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Training a Deaf Dog

MM Post Featured AlfieMy own Cavalier King Charles Spaniel, Alfie, became deaf when he was around 2-years old. In his case, it was premature deafness which is common within the breed. Yet another reason to support responsible breeders who carry out all the available health screening programs and breed for the health and temperament of their dogs not their looks.

Alfie Jumping

I digress, when I took Alfie to have the hearing test I was very concerned that he would find the test stressful, as he had to have electrodes put into three areas of his head, however, he coped very well and sat patiently on my lap as the test was carried out. When Alfie was tested he was already profoundly deaf and couldn’t hear anything under 100 decibels, as it is a progressive disease in his case, as the years passed, he became completely deaf.

The realisation that I was now the guardian of a deaf dog was initially a little worrying. Would I be able to let him off lead still? How could I continue working with him? At the time we were doing lots of trick training, heelwork to music, assistance dog training and agility. It was initially daunting but very quickly (and with the support of some fantastic instructors). I transitioned all of Alfie’s previously learnt verbal behaviours on to visual cues and introduced a new marker to replace the previous ‘yes’ or clicker. Deaf dogs can do everything a hearing dog can! For dogs who are born deaf, it is just part of life for them, for Alfie he went through a transitional period of heightened alertness to vibrations whilst he was adapting to being unable to hear.

Training a deaf dog is very similar to training a dog who can hear; here are some top tips.

1. Stay Consistent

Decide on the hand signals you are going to use, practice them without your dog around so that you can make sure you sign it the same way every time. Then make sure everyone who interacts with your dog knows the signs and what behaviours they are for.

2. Be Clear

Keep the rest of your body neutral to make it easy for your dog to focus on the sign you are doing. Try to stick to using one-handed gestures for ones you will need to use whilst your dog is on lead and the rest of your body for signs you will use off the lead. The possibilities are endless.

3. Decide on a marker

Use the marker to signal that your dog has succeeded. I use a thumbs up; you can introduce this the same way you would a clicker, thumbs up then give a small food reward, repeat at least ten times to make sure the thumbs up is paired with food following.

4. Keep Training Short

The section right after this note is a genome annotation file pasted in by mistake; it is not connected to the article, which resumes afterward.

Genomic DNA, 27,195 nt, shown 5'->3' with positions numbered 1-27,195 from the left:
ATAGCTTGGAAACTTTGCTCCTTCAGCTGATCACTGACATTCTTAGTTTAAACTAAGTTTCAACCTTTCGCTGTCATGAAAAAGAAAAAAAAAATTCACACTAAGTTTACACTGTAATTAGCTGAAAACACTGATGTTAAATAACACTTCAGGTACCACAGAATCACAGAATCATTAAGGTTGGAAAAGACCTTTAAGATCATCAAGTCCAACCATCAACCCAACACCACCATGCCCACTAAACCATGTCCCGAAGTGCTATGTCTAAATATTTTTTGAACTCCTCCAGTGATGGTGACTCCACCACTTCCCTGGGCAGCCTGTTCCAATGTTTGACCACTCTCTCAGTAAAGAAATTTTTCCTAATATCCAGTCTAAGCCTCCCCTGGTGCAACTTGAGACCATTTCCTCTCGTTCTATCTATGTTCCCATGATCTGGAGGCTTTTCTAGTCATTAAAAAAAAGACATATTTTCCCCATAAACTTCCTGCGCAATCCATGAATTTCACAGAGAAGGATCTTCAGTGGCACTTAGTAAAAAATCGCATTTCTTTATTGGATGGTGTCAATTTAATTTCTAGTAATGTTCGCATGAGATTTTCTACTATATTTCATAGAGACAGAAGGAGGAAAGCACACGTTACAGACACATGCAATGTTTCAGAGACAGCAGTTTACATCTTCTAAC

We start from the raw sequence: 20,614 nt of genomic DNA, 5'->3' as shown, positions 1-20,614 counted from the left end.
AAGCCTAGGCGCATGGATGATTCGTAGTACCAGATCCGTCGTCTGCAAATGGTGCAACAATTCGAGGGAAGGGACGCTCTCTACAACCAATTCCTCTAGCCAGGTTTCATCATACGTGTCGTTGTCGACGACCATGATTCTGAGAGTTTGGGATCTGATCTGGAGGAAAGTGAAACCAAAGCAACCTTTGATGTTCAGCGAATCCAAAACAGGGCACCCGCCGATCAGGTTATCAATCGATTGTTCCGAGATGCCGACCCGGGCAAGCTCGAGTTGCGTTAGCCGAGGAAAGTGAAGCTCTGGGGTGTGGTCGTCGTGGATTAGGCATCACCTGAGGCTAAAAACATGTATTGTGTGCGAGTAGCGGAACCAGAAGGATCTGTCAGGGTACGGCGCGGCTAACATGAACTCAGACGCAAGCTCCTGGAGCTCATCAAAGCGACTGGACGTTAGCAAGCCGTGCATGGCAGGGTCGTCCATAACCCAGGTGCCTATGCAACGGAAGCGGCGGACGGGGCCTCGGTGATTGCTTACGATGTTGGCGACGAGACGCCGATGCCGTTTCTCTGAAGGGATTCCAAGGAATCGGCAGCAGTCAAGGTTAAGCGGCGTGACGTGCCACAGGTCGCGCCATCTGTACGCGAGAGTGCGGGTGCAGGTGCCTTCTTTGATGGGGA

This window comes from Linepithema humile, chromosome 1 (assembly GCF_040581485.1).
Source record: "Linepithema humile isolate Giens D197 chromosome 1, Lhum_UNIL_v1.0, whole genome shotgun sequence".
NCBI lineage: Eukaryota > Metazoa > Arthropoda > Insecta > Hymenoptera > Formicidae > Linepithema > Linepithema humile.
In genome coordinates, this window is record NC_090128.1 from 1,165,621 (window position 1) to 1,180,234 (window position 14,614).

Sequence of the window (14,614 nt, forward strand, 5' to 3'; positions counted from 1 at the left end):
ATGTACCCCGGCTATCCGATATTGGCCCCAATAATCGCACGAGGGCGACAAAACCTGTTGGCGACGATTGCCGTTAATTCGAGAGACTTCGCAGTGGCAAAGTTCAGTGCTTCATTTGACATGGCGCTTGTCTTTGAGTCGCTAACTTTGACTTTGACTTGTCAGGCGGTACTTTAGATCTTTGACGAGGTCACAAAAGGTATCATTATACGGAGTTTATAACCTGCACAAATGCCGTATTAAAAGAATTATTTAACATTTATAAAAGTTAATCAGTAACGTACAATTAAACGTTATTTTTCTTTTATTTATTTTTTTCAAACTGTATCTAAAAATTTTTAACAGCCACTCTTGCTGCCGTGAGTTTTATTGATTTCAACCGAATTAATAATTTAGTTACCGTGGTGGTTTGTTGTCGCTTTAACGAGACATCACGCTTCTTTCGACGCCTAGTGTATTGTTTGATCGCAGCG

Train for 5-10 minutes, focusing on one behaviour at a time. Start by concentrating on sit, down & recall. I used my right arm held straight above my head with my palm facing Alfie to signal a Sit. I used my right arm held out directly to the side with my palm facing the ground and brought my arm down to my side to signal a down. These signals are evident at a considerable distance too. I used both arms out to the side palms facing Alfie and waved to signal ‘come’.

5. Proof your New Cues

Practice your new cues in lots of different locations such as separate rooms, then the garden, outside your house then in the park without other dogs around building up distractions of people, other dogs and distance slowly. There is no reason why you wouldn’t let your deaf dog off lead, the same as with a hearing dog, you wouldn’t let them off the lead until you had a reliable recall, so in the meantime use a long line of at least 5-10 meters to help them learn within safe proximity to you and have enriched walks.

6. Remember training should be fun

Training should be enjoyable dor both you and your dog. If you are getting frustrated during a session, then stop, make yourself a cup of tea and consider how you can make it easier for your dog to learn the behaviour you’d like to teach. You could consider taking smaller steps, using a higher value reward, doing shorter sessions or changing the environment to make it easier. Talk to your dog, just because they are deaf doesn’t mean they don’t look to your face for signals, when we express ourselves verbally we put a lot of emotion into our words and dogs read every part of our body language. Alfie could even walk backwards on a verbal cue of ‘back’ just by reading my lips when in a sit in front of me.

Here is a little video of Alfie practising to tidy his toys.

Eryn Martyn-Godfrey

"I believe in Magic AND Science, so I make state-of-the-art Training Techniques SUPER accessible, to help pet guardians Hocus-Pocus their Crazy Dogs into Calm Canines." Eryn has been a Dog Behaviourist & Training Instructor since 2007, she is based in South East London UK.

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